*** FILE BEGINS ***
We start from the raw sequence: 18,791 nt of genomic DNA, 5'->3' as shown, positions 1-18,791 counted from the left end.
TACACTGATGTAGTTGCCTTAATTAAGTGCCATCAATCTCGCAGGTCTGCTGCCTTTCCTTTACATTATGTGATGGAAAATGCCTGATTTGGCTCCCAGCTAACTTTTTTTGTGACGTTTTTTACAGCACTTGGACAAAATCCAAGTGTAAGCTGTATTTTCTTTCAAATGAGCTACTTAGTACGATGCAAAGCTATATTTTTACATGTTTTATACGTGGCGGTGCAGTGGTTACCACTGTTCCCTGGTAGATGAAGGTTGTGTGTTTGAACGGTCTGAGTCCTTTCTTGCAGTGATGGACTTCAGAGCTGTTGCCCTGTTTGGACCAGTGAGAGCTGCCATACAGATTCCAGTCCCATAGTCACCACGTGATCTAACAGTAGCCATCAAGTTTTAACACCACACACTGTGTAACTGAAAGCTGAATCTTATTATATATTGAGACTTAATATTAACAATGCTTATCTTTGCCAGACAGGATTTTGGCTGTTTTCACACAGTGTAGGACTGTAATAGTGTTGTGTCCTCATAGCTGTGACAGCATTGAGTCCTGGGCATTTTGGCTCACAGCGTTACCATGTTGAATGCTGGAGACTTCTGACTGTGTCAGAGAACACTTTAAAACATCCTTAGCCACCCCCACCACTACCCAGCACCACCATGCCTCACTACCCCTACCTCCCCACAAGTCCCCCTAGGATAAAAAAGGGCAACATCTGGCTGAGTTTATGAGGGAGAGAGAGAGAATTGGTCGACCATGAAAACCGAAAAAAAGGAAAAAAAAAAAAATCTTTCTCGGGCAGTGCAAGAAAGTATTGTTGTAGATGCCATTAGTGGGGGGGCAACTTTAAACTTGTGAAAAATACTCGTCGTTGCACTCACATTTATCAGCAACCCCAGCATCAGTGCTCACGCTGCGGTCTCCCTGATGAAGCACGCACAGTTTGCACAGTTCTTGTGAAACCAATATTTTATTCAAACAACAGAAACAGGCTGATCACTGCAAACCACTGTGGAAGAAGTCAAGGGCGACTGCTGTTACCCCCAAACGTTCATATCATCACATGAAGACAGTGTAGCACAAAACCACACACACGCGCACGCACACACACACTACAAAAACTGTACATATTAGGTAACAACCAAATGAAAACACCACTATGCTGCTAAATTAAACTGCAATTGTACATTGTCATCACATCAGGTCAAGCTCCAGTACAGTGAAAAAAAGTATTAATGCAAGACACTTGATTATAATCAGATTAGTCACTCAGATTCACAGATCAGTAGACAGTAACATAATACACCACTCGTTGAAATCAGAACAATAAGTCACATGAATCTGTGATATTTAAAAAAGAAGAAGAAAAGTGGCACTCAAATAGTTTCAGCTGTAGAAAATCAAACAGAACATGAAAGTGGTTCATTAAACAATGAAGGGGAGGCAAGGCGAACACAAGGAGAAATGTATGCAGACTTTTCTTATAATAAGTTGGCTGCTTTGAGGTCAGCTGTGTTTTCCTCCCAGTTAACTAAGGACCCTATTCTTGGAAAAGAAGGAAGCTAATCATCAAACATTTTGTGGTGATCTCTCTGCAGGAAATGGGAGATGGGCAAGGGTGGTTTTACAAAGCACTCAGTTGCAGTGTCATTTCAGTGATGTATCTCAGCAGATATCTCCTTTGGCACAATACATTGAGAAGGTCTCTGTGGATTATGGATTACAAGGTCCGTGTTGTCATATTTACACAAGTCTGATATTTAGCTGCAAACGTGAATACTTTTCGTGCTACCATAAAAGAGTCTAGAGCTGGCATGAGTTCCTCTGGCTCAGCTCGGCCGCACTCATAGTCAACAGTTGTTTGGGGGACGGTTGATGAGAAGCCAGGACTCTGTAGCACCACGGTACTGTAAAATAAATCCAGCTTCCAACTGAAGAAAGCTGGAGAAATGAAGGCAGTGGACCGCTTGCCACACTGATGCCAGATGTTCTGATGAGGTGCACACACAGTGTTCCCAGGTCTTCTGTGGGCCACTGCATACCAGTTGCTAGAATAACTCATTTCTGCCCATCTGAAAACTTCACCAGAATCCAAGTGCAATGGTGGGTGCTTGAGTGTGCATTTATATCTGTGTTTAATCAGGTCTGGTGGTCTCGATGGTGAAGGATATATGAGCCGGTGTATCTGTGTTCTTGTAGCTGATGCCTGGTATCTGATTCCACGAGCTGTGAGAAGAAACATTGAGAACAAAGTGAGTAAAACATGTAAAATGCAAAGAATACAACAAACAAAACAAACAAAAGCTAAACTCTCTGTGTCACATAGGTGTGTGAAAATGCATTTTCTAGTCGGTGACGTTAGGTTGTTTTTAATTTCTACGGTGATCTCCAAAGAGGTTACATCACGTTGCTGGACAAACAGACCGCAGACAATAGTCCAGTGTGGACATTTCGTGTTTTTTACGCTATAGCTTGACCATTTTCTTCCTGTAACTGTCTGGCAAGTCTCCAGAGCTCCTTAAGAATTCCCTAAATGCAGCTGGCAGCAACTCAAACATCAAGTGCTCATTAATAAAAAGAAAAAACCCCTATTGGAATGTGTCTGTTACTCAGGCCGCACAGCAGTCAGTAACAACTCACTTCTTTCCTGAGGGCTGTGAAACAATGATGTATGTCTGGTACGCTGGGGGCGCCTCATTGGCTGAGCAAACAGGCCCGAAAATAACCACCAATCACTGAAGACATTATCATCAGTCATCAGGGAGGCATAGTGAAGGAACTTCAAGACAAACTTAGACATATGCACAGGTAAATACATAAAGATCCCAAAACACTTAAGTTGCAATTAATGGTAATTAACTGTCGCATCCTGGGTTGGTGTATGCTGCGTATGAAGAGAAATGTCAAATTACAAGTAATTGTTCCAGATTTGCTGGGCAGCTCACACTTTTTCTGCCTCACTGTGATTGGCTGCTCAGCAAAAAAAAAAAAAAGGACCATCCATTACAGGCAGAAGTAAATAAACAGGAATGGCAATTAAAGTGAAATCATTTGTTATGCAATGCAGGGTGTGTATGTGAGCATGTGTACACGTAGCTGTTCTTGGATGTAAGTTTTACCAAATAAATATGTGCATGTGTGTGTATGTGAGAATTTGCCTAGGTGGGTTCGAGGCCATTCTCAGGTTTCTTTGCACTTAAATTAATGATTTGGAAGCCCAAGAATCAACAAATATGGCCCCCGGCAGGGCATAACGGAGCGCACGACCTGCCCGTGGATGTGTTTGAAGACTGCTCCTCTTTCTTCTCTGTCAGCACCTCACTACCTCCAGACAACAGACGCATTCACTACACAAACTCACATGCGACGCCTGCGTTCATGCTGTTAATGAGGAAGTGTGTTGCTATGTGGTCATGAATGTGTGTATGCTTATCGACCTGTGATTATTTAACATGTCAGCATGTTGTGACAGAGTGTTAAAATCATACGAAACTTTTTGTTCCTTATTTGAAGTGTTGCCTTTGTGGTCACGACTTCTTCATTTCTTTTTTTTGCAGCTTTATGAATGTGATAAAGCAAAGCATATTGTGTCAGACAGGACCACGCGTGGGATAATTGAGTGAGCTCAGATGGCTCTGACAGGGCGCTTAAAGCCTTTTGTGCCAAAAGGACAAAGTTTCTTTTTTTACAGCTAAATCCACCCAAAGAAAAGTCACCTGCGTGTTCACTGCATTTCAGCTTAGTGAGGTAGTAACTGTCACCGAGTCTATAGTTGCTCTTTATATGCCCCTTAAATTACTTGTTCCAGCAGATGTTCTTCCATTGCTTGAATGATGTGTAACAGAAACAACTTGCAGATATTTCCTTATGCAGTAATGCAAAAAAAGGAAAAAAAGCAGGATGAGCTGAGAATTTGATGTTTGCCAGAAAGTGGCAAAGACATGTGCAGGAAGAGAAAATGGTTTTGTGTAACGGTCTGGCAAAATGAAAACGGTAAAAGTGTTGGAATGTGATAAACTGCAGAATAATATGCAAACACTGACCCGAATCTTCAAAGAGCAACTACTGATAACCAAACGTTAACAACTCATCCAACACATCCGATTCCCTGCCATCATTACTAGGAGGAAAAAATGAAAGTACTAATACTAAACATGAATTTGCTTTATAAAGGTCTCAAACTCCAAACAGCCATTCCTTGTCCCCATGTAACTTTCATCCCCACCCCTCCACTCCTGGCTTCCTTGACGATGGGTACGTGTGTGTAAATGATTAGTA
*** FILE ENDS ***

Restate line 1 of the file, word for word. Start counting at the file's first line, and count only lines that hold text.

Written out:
We start from the raw sequence: 18,791 nt of genomic DNA, 5'->3' as shown, positions 1-18,791 counted from the left end.